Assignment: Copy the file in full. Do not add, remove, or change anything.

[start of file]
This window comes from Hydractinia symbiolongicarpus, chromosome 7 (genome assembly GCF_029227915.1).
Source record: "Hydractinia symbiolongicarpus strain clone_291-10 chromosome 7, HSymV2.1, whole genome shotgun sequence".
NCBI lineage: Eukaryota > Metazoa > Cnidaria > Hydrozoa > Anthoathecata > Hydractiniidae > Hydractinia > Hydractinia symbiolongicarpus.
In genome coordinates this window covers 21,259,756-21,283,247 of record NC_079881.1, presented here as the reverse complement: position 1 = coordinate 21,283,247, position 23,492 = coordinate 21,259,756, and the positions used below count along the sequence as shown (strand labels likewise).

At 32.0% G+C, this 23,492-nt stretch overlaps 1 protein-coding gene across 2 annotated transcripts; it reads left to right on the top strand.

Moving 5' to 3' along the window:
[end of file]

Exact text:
This window comes from Hydractinia symbiolongicarpus, chromosome 7 (genome assembly GCF_029227915.1).
Source record: "Hydractinia symbiolongicarpus strain clone_291-10 chromosome 7, HSymV2.1, whole genome shotgun sequence".
NCBI lineage: Eukaryota > Metazoa > Cnidaria > Hydrozoa > Anthoathecata > Hydractiniidae > Hydractinia > Hydractinia symbiolongicarpus.
In genome coordinates this window covers 21,259,756-21,283,247 of record NC_079881.1, presented here as the reverse complement: position 1 = coordinate 21,283,247, position 23,492 = coordinate 21,259,756, and the positions used below count along the sequence as shown (strand labels likewise).

At 32.0% G+C, this 23,492-nt stretch overlaps 1 protein-coding gene across 2 annotated transcripts; it reads left to right on the top strand.

Moving 5' to 3' along the window: